But the beating heart of Tom Cruise’s screen return as Pete “Maverick” Mitchell after 36 years is the emotional meeting with one-time “Top Gun” pilot rival Tom “Iceman” Kazansky, played by Val Kilmer.
On screen, Iceman is now Admiral Kazansky, who has spent his Navy career looking after the rebellious Maverick and is near the end of his life due to an unspecified illness. The real performance comes from the two superstars who shot to worldwide fame with 1986’s “Top Gun” and are reunited in the long-awaited sequel.
Cruise, 59, has remained one of the world’s last movie superstars, while the once famously mercurial leading man Kilmer, 62, battled throat cancer in the 2010s that required a tracheotomy which still greatly impacts his speaking voice.
There have been many teary eyes watching the “Maverick” reunion, including from Kilmer.
“I was very moved the first time I saw it. Almost 40 years is a long time for a reunion,” Kilmer tells USA TODAY over email of the scene. “We laughed all day. Tom is great and surprisingly funny!!”
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“Maverick” director Joseph Kosinski says the scene’s depth was boosted by real emotions.
“It’s a long friendship. They were both there at their career beginnings with the original ‘Top Gun.’ I’m sure there was a little bit of a rivalry back then, just like the characters,” says Kosinski. “But for both to be back in this movie, it was a really special moment. There was so much joy.”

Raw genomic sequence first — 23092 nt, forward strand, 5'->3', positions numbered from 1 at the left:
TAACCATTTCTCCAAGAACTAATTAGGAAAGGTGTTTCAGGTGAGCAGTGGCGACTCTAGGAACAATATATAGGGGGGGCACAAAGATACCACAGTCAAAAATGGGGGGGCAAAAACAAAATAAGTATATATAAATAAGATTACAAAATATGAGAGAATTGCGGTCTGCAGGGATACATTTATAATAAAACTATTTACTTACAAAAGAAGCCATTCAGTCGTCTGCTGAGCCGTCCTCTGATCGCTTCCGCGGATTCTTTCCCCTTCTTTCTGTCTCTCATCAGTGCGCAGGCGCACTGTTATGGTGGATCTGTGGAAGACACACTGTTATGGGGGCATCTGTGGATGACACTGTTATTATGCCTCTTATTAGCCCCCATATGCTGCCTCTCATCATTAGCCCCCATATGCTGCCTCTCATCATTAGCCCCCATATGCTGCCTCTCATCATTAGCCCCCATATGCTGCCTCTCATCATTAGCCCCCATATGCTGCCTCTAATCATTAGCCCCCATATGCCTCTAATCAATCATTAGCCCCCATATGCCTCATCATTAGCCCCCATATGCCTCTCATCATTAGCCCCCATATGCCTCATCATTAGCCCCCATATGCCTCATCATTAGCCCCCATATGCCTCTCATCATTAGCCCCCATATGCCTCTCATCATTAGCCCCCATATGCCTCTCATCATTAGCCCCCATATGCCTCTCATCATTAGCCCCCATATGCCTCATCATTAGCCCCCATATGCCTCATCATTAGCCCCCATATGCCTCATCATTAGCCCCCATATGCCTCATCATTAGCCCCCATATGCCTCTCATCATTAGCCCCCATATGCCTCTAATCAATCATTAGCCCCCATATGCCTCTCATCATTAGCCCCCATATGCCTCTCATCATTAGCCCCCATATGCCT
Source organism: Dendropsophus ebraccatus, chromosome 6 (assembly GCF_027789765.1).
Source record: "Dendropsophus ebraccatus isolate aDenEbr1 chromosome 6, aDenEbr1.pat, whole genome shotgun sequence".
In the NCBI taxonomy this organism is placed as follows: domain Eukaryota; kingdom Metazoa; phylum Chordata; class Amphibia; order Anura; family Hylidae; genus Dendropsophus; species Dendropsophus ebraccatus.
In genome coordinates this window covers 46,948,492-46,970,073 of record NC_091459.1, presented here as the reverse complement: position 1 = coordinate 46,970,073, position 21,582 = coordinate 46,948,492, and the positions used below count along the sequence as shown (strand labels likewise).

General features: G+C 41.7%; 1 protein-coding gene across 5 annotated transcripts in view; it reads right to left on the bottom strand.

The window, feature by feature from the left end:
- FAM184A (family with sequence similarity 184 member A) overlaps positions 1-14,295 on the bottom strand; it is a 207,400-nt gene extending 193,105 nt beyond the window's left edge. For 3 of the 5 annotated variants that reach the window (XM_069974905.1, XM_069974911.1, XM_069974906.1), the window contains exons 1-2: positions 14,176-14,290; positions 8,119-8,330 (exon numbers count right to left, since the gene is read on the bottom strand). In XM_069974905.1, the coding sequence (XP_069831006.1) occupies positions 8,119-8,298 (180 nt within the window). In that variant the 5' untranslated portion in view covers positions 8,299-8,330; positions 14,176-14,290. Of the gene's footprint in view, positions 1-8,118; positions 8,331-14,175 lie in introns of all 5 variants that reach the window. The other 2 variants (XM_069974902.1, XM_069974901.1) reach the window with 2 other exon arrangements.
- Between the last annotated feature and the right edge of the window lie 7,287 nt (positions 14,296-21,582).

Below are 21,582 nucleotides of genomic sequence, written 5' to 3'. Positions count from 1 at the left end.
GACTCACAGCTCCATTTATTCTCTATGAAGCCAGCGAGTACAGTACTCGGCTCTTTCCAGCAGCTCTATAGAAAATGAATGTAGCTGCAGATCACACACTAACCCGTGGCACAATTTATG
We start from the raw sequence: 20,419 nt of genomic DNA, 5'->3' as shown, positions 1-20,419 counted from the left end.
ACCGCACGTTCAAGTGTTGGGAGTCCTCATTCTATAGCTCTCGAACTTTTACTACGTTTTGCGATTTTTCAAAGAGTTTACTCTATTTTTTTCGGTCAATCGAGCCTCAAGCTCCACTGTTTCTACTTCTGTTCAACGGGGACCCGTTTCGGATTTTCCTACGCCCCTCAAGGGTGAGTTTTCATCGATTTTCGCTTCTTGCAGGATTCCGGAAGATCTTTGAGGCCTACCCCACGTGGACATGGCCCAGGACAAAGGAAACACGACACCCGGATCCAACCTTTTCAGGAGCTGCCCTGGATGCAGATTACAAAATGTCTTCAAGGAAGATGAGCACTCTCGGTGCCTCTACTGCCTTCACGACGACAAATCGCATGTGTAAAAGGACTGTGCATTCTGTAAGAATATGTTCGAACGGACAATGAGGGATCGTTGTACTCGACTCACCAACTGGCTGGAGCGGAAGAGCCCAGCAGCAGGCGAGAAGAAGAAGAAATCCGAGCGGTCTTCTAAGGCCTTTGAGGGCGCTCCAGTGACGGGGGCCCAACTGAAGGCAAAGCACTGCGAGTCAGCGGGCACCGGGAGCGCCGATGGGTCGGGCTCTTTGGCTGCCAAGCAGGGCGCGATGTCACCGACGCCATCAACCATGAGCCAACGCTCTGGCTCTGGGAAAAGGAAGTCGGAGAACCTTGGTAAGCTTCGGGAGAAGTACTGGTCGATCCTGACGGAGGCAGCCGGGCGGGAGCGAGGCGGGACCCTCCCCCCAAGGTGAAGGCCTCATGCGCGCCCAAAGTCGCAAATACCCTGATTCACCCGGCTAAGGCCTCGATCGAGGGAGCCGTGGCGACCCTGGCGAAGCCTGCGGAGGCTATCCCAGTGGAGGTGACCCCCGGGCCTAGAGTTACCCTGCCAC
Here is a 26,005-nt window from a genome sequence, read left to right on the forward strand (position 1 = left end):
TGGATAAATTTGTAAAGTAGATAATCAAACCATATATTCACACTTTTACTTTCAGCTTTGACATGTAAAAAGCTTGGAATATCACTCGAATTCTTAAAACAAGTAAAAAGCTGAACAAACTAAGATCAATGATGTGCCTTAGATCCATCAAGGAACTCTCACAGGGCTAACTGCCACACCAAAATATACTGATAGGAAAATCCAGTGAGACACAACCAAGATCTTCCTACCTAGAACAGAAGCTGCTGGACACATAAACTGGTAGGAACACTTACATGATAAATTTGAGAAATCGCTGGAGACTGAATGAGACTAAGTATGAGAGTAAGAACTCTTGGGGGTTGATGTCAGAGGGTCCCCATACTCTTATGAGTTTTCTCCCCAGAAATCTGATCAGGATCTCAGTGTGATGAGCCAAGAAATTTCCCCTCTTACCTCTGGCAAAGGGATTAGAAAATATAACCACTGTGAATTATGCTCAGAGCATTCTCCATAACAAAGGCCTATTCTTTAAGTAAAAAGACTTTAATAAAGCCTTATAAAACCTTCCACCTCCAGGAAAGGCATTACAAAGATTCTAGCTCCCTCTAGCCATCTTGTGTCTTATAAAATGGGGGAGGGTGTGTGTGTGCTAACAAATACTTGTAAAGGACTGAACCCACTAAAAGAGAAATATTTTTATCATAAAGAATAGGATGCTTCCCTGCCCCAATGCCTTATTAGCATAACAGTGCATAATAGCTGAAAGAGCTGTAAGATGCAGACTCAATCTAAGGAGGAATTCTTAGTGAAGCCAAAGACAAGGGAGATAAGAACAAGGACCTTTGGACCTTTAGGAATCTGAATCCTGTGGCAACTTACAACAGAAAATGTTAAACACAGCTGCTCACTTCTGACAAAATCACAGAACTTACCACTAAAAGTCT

Kilmer says he was gunning for a reunion as soon as the sequel was announced three decades after the original “Top Gun.”
“I called the agent immediately,” Kilmer says. “Yes, ‘Top Gun’ has all the perfect elements for a sequel.”
Kilmer, who was indifferent to earning his “Top Gun” role in his original audition, wrote In his 2020 memoir “I’m Your Huckleberry” that he pleaded for the “Maverick” part: “As the Temptations sang in the heyday of Motown soul, ‘ain’t too proud to beg.’ The producers went for it and Cruise went for it.’ “
Kosinski says it was Kilmer who suggested the idea of Iceman serving as the high-ranking mentor, discussing the part with himself, Cruise, and producer Jerry Bruckheimer.
“It is nice to see Iceman reach such success in the career he loved,” Kilmer says of his new admiral status. “It’s a good story arc. And it was very exciting to be back at it with Tom.”
In the scene, instructor Maverick is called to Iceman’s house to discuss his pilot recruits, including Bradley “Rooster” Bradshaw (Miles Teller), the troubled pilot son of Maverick’s late BFF Nick “Goose” Bradshaw (Anthony Edwards).
Kilmer, wearing a sweater and a scarf, types most of his “Maverick” dialogue to Cruise on a computer keyboard, including asking, “How’s my wingman?” – a follow-up to Iceman’s final line to his rival in the original, “You can be my wingman, anytime.”
But as the “Maverick” scene deepens, Iceman eventually speaks, saying, “The Navy needs you Maverick, they (the pilots) need you.”
The scene evolved to the speaking finale, says Kosinski. “It ends up being more powerful when (Kilmer) speaks at the end of the scene. Those words carry more weight,” says Kosinski.
“It changed every day in rehearsals,” says Kilmer. “They made the right choice in the end.”
The final hug between the two onscreen was “straight from the heart,” says Kilmer. “I love Tom. We’ve always gotten along great.”
There is a moment of levity as the two argue over who was a better pilot since Iceman won the Top Gun Trophy in the original.
“One can always use a laugh,” says Kilmer who makes it clear he’s the ace. “There can only be one Top Gun…”
Kilmer, who starred with his daughter Mercedes in the 2020 crime drama “Pay Dirt,” says he’s well healthwise and looking forward to more work.
“I’m feeling strong and excited to play any chance I get,” Kilmer says.